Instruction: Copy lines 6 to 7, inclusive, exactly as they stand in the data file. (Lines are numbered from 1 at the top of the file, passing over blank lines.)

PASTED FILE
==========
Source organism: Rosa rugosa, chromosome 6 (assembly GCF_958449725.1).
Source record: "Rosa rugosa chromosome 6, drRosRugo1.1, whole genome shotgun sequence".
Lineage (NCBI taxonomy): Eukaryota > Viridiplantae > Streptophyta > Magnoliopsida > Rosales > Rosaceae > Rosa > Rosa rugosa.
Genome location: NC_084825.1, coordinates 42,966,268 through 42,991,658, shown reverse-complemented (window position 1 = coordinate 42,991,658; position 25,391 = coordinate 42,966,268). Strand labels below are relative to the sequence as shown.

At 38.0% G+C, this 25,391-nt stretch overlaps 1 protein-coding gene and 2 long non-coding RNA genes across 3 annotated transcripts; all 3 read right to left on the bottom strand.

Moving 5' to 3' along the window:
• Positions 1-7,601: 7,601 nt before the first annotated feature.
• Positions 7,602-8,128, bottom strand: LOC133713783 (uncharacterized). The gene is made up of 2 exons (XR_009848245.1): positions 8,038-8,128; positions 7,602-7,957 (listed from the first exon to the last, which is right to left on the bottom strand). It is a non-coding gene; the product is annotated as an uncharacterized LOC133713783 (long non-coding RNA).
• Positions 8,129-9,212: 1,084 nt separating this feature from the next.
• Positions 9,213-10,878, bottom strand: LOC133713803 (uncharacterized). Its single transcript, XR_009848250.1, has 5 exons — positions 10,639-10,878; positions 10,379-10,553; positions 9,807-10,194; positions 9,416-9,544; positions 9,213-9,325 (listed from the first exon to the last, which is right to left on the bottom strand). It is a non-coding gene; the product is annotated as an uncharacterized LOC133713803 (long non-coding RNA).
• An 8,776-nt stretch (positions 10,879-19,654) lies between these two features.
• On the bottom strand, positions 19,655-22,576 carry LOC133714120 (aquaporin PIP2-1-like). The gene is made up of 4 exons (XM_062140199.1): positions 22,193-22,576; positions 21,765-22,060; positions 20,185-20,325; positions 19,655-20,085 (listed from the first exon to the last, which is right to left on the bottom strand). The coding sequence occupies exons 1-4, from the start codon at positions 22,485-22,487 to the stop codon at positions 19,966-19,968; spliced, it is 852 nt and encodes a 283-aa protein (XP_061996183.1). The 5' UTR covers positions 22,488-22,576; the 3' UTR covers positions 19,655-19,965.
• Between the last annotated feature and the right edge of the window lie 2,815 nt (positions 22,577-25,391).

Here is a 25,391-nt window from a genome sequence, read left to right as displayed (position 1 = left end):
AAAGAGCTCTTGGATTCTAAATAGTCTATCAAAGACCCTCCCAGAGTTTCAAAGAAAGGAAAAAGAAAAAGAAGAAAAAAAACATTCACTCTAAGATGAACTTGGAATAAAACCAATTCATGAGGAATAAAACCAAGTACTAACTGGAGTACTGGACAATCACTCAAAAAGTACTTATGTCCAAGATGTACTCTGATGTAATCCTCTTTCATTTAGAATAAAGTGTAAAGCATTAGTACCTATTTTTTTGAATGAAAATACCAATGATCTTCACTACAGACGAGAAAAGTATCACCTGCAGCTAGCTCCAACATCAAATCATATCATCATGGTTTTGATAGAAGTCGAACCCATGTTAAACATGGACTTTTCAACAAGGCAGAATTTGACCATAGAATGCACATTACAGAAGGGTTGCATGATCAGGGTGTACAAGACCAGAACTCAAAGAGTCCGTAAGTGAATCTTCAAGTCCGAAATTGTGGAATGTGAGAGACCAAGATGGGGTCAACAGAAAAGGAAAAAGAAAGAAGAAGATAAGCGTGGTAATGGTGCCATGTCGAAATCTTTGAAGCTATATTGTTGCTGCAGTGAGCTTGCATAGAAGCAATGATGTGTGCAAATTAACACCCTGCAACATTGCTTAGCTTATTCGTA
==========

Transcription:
Moving 5' to 3' along the window:
• Positions 1-7,601: 7,601 nt before the first annotated feature.